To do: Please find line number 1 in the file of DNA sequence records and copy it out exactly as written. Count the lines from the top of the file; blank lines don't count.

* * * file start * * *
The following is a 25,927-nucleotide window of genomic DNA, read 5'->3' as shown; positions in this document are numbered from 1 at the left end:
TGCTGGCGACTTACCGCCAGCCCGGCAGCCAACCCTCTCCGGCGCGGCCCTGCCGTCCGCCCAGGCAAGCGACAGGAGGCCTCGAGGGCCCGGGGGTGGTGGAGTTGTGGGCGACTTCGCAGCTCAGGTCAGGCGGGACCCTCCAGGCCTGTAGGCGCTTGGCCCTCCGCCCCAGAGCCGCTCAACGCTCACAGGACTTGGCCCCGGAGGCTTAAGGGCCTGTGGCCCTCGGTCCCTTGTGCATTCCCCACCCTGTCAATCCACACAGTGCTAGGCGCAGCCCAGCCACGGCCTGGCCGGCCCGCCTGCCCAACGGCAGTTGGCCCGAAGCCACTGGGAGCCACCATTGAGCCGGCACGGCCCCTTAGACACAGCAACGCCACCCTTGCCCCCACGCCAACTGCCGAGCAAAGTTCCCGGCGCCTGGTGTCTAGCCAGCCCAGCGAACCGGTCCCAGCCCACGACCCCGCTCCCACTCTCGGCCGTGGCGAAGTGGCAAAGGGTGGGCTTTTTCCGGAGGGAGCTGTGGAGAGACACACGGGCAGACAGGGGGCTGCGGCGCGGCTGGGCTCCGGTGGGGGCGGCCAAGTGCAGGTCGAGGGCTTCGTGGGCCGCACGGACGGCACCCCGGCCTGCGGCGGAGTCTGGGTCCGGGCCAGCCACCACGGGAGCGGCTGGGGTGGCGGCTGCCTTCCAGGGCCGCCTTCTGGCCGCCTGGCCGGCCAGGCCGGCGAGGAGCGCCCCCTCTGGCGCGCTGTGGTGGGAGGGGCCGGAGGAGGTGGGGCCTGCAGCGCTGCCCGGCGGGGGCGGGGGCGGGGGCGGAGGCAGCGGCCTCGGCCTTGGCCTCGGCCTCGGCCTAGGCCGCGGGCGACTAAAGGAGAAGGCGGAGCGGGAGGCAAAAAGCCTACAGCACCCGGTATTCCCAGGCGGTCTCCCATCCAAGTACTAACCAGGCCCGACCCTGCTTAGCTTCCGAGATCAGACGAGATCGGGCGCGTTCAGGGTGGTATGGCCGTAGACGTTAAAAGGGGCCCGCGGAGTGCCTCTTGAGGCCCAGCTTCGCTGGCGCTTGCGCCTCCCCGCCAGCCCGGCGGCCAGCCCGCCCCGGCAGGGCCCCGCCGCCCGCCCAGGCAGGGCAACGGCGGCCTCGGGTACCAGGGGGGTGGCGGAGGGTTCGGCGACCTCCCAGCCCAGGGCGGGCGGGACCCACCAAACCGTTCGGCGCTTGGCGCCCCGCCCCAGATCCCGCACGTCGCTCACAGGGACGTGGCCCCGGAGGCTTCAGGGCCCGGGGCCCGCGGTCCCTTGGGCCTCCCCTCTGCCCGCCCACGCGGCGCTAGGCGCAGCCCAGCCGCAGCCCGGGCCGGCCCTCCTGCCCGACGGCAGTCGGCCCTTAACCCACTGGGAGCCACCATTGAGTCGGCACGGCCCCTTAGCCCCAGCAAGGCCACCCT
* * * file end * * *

The following is a 25,927-nucleotide window of genomic DNA, read 5'->3' as shown; positions in this document are numbered from 1 at the left end: